U.S. Senators Michael Bennet (D-CO) and Kirsten Gillibrand (D-NY) unveiled legislation today that would provide $110 billion over two years for a public health workforce that would assist with COVID-19 testing, contact tracing, outreach, and ultimately vaccinations.
The proposal, which the senators called one of the most ambitious and expansive public health campaigns in U.S. history, is aimed at both combatting the virus and providing jobs.
The number of workers could be hundreds of thousands or a million, said Bennet in a press call today.
The program would act as a “crucial extension of our current health system,” said Bennet, filling labor needs that must be met if critical tests, contact tracing, and other tasks are to be done.
The Health Force would focus on hiring low-income people and students, who are facing unemployment as a result of the coronavirus crisis, said Bennet, comparing the program to the Civilian Conservation Corps and Works Progress Administration (WPA).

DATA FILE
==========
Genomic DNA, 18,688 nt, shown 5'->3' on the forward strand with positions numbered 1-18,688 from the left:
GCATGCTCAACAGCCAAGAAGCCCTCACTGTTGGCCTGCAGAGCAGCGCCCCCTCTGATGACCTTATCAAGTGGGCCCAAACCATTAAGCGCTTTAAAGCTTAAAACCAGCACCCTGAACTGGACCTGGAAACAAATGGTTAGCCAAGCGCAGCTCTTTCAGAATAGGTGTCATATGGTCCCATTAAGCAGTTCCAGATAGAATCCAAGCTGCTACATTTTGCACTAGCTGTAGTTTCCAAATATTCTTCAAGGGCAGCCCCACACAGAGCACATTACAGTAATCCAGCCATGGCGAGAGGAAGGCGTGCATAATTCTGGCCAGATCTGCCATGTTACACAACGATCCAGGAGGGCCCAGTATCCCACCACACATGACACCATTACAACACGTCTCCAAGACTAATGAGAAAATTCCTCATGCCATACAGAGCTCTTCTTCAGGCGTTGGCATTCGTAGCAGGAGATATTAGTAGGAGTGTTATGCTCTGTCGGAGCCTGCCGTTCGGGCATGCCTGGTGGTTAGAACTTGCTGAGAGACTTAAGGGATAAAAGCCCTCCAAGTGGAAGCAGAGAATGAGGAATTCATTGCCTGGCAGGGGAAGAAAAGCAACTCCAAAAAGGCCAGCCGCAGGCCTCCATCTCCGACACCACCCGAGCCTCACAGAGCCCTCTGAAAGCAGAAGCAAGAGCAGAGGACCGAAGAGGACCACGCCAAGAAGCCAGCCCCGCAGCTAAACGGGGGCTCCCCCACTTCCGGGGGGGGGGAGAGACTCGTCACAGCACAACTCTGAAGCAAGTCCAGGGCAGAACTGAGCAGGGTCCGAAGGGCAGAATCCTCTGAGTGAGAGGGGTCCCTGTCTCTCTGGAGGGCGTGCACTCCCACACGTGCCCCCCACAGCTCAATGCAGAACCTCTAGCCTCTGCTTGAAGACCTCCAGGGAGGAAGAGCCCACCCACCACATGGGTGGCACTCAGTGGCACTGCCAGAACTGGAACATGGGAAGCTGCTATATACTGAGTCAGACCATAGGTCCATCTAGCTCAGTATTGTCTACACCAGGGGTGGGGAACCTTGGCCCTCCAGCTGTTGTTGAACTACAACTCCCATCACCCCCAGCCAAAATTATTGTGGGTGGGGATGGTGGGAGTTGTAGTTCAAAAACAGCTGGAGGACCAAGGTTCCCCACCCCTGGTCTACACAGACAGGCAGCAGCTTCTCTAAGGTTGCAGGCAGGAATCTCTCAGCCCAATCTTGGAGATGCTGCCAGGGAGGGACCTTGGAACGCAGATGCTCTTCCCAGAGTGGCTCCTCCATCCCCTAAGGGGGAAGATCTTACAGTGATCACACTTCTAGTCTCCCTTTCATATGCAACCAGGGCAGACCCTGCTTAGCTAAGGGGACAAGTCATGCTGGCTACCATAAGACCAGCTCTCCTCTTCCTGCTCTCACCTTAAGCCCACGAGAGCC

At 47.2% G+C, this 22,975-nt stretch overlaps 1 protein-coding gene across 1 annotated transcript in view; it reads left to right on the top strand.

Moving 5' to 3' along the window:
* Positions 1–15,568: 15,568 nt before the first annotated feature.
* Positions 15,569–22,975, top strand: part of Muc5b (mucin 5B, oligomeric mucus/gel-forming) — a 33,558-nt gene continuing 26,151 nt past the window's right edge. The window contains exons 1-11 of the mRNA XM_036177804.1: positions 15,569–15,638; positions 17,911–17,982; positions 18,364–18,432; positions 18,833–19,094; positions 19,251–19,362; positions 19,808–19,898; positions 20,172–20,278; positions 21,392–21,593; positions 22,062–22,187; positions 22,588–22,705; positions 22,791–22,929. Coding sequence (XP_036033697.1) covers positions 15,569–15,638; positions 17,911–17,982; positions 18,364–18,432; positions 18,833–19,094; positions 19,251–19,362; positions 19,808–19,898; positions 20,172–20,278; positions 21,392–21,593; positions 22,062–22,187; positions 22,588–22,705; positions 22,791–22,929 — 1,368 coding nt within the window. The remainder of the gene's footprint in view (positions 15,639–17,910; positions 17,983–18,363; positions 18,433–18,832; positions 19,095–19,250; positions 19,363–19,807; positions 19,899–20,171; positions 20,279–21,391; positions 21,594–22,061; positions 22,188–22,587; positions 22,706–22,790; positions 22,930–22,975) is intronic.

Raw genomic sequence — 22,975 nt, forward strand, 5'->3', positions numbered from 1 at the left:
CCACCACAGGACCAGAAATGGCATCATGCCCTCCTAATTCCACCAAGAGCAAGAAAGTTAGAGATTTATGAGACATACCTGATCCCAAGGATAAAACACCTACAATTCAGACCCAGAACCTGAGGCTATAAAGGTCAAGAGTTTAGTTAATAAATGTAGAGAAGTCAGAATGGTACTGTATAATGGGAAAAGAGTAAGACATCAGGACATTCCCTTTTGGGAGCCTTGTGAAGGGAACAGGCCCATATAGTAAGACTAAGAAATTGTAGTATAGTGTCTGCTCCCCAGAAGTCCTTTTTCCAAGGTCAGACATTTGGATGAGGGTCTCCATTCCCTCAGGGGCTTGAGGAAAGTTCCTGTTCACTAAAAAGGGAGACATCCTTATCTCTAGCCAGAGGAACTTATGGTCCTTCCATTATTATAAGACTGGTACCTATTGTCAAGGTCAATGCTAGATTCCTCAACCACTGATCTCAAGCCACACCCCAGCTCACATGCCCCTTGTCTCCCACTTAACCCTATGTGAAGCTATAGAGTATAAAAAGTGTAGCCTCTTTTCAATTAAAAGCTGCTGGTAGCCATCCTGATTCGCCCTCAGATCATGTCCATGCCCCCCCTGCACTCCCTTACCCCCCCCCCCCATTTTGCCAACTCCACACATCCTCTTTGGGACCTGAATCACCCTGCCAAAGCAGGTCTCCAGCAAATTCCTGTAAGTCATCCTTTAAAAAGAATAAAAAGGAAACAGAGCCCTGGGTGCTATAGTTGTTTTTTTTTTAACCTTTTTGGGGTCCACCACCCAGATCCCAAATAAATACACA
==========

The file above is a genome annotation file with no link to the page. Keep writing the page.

Bennet said those Depression-era programs transformed American communities, and he hopes the Health Force would “transform the lives” of people who participate as well.
It would be part of legislation introduced by U.S. Senators Dick Durbin (D-IL) and Chris Coons (D-DE).
Young people and others are “eager to step up” and help local health departments, said Bennet.
“Every day our economy is shut down, we lose $20 billion of economic activity,” said Bennet.
If passed, the program could be up and running in two months and would complement other national service programs, said Gillibrand.
“We must take the same type of bold action now” as America did with the WPA during the Great Depression, said Gillibrand.